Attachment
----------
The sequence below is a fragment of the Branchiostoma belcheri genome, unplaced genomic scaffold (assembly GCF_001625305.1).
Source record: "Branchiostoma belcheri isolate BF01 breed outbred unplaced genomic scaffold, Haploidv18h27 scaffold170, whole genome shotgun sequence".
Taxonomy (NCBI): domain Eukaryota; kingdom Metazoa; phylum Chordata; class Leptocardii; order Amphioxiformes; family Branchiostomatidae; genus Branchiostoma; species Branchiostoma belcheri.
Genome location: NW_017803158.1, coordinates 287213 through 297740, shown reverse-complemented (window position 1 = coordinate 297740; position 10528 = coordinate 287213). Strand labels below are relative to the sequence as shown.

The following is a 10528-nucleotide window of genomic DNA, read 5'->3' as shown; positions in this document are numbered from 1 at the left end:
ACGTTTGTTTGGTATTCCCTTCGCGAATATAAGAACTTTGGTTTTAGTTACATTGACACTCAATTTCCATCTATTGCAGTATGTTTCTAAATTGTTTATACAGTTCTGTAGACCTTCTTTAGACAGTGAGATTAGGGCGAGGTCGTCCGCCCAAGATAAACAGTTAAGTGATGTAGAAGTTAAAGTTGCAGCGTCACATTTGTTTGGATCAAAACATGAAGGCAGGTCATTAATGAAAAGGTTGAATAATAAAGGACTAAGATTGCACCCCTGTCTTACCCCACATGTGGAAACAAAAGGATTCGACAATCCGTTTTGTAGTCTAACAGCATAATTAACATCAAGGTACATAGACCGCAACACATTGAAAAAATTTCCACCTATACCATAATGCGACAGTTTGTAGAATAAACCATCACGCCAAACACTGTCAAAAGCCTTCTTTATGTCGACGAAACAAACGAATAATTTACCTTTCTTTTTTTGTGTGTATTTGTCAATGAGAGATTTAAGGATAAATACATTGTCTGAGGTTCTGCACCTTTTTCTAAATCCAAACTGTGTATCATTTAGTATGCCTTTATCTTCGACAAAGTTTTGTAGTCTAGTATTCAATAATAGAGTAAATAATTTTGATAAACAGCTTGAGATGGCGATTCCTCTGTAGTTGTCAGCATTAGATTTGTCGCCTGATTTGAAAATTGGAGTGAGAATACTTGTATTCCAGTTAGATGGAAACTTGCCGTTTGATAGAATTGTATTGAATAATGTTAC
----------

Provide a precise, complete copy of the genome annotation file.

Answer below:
The sequence below is a fragment of the Branchiostoma belcheri genome, unplaced genomic scaffold (assembly GCF_001625305.1).
Source record: "Branchiostoma belcheri isolate BF01 breed outbred unplaced genomic scaffold, Haploidv18h27 scaffold170, whole genome shotgun sequence".
Taxonomy (NCBI): domain Eukaryota; kingdom Metazoa; phylum Chordata; class Leptocardii; order Amphioxiformes; family Branchiostomatidae; genus Branchiostoma; species Branchiostoma belcheri.
Genome location: NW_017803158.1, coordinates 287213 through 297740, shown reverse-complemented (window position 1 = coordinate 297740; position 10528 = coordinate 287213). Strand labels below are relative to the sequence as shown.

The following is a 10528-nucleotide window of genomic DNA, read 5'->3' as shown; positions in this document are numbered from 1 at the left end:
ACGTTTGTTTGGTATTCCCTTCGCGAATATAAGAACTTTGGTTTTAGTTACATTGACACTCAATTTCCATCTATTGCAGTATGTTTCTAAATTGTTTATACAGTTCTGTAGACCTTCTTTAGACAGTGAGATTAGGGCGAGGTCGTCCGCCCAAGATAAACAGTTAAGTGATGTAGAAGTTAAAGTTGCAGCGTCACATTTGTTTGGATCAAAACATGAAGGCAGGTCATTAATGAAAAGGTTGAATAATAAAGGACTAAGATTGCACCCCTGTCTTACCCCACATGTGGAAACAAAAGGATTCGACAATCCGTTTTGTAGTCTAACAGCATAATTAACATCAAGGTACATAGACCGCAACACATTGAAAAAATTTCCACCTATACCATAATGCGACAGTTTGTAGAATAAACCATCACGCCAAACACTGTCAAAAGCCTTCTTTATGTCGACGAAACAAACGAATAATTTACCTTTCTTTTTTTGTGTGTATTTGTCAATGAGAGATTTAAGGATAAATACATTGTCTGAGGTTCTGCACCTTTTTCTAAATCCAAACTGTGTATCATTTAGTATGCCTTTATCTTCGACAAAGTTTTGTAGTCTAGTATTCAATAATAGAGTAAATAATTTTGATAAACAGCTTGAGATGGCGATTCCTCTGTAGTTGTCAGCATTAGATTTGTCGCCTGATTTGAAAATTGGAGTGAGAATACTTGTATTCCAGTTAGATGGAAACTTGCCGTTTGATAGAATTGTATTGAATAATGTTAC